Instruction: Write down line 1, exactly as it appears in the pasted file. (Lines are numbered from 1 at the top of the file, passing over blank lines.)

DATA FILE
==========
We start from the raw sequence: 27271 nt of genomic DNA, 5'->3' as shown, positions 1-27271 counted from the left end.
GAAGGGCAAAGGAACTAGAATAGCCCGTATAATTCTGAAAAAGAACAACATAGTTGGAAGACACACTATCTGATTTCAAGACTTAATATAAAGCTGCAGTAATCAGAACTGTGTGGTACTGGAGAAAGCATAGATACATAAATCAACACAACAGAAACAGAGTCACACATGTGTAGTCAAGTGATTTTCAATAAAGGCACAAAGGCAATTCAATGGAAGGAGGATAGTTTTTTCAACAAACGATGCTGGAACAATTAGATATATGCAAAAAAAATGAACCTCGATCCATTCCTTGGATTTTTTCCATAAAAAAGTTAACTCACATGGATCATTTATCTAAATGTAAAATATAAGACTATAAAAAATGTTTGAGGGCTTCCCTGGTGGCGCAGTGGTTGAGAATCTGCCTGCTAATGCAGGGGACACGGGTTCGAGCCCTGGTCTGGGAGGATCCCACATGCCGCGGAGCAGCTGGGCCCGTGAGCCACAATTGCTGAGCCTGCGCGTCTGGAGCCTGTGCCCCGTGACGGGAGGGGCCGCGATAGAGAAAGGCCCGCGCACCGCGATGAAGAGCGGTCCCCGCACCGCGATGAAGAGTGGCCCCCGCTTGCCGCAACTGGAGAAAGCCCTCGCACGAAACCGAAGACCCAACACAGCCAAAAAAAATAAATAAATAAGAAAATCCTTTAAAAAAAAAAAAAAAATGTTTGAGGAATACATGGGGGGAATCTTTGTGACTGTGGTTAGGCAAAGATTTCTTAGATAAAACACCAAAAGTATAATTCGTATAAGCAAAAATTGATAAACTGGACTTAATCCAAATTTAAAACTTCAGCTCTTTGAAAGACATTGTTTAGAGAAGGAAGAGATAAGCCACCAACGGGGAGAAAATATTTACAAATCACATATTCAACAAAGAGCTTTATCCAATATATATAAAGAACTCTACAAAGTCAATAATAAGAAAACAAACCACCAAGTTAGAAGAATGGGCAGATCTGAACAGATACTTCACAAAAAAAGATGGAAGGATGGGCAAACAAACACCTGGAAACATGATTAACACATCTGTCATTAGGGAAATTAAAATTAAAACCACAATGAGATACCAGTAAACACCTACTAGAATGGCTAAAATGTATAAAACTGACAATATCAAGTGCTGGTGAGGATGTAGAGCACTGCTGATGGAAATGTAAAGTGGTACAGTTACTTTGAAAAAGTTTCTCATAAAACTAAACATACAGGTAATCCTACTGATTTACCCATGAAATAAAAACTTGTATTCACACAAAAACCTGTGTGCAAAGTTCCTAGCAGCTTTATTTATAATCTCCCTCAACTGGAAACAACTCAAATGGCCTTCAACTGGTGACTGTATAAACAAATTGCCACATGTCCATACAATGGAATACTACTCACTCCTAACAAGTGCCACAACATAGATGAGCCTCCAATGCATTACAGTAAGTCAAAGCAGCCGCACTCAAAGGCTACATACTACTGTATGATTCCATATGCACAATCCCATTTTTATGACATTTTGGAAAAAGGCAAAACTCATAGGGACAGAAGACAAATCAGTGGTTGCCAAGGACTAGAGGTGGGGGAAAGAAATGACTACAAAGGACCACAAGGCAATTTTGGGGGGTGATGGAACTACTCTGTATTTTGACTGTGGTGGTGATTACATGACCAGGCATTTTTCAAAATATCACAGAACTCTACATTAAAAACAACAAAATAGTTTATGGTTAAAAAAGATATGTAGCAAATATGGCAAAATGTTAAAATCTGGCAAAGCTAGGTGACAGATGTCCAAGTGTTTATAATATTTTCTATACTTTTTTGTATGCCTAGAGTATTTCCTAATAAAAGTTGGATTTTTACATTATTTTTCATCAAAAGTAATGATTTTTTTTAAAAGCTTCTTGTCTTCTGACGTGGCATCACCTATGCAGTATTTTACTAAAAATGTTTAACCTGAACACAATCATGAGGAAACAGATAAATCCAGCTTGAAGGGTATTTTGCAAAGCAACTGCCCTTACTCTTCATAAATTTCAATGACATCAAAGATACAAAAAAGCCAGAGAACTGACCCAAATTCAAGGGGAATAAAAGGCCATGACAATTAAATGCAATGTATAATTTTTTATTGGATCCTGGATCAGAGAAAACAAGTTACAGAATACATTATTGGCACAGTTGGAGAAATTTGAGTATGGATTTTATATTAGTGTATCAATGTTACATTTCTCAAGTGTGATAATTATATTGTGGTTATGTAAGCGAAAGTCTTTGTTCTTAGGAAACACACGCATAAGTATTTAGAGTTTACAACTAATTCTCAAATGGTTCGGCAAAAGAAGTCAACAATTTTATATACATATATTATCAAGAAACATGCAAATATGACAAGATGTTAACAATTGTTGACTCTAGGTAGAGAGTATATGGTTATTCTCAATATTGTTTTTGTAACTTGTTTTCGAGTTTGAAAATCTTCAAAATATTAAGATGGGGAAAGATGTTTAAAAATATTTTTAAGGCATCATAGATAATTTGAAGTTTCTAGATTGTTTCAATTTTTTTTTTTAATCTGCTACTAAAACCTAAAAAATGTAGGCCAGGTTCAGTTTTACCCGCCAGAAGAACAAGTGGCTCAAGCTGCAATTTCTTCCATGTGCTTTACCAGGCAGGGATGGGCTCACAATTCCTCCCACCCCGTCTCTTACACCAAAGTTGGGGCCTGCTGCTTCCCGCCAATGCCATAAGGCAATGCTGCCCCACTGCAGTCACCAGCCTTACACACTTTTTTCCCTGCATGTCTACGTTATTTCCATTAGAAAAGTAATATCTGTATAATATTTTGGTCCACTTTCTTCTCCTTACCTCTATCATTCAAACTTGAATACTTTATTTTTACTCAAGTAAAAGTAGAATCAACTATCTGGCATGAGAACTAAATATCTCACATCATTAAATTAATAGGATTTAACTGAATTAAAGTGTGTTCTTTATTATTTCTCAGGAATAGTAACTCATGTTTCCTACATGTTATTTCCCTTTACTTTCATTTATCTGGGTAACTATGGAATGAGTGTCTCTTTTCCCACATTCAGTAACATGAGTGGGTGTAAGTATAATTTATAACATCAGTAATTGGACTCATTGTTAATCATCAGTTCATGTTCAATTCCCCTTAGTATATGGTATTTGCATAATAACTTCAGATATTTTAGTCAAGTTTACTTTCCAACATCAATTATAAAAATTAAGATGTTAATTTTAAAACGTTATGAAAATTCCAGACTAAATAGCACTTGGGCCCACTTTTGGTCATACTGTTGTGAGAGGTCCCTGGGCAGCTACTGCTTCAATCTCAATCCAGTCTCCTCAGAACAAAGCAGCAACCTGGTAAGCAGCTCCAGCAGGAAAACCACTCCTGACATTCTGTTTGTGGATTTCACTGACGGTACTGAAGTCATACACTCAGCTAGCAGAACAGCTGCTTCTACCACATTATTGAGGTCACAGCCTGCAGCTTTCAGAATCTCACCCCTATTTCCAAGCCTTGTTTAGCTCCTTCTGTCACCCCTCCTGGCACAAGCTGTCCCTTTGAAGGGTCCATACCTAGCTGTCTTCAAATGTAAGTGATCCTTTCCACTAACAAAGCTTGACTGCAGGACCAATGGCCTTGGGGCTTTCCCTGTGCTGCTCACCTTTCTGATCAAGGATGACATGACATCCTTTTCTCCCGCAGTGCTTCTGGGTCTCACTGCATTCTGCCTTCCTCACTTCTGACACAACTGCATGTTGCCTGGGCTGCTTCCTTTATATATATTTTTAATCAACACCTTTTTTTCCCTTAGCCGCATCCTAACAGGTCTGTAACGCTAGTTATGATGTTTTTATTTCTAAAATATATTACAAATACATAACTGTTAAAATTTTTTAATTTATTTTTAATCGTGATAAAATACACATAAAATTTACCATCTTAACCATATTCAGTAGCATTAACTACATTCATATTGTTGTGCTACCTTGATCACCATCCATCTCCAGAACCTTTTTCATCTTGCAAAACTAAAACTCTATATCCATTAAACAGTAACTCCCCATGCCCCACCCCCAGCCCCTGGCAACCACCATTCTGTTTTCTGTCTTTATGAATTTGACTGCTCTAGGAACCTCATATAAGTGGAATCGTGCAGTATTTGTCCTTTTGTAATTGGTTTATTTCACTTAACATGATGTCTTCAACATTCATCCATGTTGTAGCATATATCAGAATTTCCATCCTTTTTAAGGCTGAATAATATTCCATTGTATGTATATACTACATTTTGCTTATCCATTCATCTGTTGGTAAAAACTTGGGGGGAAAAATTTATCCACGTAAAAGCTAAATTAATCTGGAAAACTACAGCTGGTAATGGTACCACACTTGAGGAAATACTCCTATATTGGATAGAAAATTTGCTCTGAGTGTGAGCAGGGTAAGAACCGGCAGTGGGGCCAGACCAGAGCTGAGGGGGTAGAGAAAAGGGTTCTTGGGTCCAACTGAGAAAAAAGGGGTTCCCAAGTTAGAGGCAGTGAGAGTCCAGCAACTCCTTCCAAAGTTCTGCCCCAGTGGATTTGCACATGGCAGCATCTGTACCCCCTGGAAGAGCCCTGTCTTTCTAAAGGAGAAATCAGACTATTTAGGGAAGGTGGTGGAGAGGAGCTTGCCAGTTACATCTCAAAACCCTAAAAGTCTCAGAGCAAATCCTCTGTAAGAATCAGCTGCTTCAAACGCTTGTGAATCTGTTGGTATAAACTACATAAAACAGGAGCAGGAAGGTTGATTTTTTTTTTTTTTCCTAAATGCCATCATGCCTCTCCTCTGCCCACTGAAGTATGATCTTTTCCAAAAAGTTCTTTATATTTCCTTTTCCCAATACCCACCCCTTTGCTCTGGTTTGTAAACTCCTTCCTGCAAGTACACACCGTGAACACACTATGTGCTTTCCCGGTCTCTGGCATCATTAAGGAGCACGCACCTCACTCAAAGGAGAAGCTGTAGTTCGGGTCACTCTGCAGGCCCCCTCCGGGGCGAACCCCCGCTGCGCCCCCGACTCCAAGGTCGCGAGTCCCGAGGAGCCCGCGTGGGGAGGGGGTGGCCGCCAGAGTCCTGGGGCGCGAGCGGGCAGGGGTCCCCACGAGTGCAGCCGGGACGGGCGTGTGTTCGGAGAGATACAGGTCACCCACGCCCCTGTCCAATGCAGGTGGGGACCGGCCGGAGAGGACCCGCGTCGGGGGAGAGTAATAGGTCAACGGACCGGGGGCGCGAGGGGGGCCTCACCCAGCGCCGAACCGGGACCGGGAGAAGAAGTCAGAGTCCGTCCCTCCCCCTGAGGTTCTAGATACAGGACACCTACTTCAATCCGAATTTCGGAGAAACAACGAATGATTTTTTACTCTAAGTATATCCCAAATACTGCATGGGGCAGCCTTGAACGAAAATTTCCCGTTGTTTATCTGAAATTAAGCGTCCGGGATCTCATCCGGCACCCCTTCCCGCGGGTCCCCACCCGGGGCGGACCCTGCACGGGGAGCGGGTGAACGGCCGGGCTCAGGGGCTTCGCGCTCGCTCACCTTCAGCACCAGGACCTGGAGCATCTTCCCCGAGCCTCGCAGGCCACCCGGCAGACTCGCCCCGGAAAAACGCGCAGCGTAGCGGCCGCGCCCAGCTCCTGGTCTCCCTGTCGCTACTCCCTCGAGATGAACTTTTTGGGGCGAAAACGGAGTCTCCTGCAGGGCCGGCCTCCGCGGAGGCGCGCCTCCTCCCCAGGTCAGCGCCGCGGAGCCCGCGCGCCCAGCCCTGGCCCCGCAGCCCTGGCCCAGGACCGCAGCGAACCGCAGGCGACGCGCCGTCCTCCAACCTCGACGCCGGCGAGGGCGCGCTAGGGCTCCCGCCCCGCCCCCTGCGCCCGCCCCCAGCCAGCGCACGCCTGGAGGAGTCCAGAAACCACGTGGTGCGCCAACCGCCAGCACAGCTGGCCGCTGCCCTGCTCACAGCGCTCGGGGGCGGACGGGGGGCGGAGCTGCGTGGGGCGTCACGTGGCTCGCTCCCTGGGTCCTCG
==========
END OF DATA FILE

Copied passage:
We start from the raw sequence: 27271 nt of genomic DNA, 5'->3' as shown, positions 1-27271 counted from the left end.